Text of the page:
Pressure for CSR comes from virtually every business stakeholder:
- Investors who not only want a fair return for their money, but want their capital to go where it will do the most good
- Trade partners who want to enhance their image by partnering with strong CSR companies and to avoid tarnishing their image by working with weak firms
- Consumers who want to support ethical companies and even punish companies whose practices they object to
- Employees who want better working conditions, but also want to feel like their labor serves a greater purpose
With so many voices clamoring for CSR, it’s wise to get the best advice possible on how your company can adopt and implement a program.
What are the benefits of CSR?
One could argue that good corporate citizenship, like good private citizenship, is a noble end in and of itself. When people are friendly, honest, generous, and conscientious, they make the world a better place. The same can be said for organizations. Companies with a strong CSR program can expect a variety of benefits, including:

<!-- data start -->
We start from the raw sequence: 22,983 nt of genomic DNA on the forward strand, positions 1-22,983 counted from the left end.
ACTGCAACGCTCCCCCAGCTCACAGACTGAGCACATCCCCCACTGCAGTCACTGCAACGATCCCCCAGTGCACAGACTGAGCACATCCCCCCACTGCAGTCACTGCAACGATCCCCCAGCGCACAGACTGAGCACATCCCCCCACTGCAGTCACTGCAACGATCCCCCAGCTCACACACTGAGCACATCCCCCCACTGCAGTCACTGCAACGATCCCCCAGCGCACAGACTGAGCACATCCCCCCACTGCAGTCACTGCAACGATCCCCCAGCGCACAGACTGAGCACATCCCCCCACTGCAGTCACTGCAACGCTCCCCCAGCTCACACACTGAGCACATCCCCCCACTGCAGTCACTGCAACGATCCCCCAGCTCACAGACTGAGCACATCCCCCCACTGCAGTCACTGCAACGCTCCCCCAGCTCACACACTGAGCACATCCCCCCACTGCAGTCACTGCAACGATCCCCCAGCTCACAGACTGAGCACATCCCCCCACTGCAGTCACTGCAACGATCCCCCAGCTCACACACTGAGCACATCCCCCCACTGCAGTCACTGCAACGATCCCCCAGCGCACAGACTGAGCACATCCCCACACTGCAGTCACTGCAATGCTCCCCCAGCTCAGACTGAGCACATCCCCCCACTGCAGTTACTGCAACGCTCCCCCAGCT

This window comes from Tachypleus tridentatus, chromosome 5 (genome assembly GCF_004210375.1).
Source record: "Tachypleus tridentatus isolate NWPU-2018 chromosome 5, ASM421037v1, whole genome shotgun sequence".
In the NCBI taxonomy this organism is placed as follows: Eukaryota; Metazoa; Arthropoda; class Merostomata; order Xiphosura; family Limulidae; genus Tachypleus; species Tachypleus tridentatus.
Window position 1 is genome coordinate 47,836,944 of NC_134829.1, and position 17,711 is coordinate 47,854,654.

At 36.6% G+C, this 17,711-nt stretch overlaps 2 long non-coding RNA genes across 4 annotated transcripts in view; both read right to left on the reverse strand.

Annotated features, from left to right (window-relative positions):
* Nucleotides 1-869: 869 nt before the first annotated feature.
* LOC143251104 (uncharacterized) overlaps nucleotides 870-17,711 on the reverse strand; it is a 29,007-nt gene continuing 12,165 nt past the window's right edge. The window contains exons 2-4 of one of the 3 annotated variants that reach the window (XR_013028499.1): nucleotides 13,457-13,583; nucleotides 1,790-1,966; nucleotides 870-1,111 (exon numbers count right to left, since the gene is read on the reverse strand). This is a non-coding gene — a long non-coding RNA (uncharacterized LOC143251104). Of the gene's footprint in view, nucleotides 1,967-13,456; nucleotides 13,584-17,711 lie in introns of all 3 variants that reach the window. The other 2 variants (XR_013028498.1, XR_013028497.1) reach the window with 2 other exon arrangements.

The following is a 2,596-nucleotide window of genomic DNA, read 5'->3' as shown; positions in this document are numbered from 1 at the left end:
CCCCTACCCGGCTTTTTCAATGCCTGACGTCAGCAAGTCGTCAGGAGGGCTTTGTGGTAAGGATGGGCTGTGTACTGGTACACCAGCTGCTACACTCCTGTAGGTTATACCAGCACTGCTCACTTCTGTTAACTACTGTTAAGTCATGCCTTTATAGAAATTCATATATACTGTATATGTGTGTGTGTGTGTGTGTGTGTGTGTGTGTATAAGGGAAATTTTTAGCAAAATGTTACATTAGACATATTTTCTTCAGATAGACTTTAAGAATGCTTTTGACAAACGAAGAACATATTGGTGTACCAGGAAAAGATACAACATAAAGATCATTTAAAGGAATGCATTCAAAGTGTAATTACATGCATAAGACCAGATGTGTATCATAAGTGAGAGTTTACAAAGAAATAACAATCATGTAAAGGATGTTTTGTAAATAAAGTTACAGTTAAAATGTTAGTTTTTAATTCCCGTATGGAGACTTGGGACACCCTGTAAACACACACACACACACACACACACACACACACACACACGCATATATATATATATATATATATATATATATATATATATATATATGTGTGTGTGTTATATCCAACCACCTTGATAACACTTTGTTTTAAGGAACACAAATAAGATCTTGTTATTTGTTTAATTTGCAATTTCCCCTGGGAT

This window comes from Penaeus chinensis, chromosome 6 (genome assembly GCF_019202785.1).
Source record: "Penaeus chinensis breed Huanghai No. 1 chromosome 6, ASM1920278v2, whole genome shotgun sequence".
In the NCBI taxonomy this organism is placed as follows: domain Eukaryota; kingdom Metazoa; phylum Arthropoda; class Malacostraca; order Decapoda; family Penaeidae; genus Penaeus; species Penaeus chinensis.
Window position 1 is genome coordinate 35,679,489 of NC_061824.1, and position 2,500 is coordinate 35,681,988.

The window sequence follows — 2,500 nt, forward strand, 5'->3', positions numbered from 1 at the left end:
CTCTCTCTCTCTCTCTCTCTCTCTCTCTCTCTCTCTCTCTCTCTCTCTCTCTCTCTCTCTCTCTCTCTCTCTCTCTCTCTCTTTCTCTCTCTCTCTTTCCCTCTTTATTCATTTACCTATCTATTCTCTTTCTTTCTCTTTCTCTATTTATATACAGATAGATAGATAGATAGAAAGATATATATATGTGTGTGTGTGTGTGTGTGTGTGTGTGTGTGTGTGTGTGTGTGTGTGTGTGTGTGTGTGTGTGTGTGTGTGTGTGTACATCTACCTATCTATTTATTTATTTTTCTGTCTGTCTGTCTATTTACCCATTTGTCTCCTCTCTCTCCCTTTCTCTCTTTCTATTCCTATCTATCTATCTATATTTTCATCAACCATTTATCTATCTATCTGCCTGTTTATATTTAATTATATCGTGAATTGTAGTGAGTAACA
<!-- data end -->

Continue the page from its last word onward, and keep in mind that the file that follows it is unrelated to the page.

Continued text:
- Growth — Research shows that investors, trade partners and consumers are more likely to engage with a business who has a reputation for “doing the right thing”. A better image generally translates into better revenue and potential for expansion.
- Improved morale — Strong CSR companies are seen as better places to work, so employees are happier, more productive and more loyal. It also becomes easier to attract and retain good talent.
- Efficiency — For the reasons listed above, strong CSR businesses run more smoothly, getting greater productivity from workers and sustaining fewer losses due to waste and internal fraud. This means greater profitability.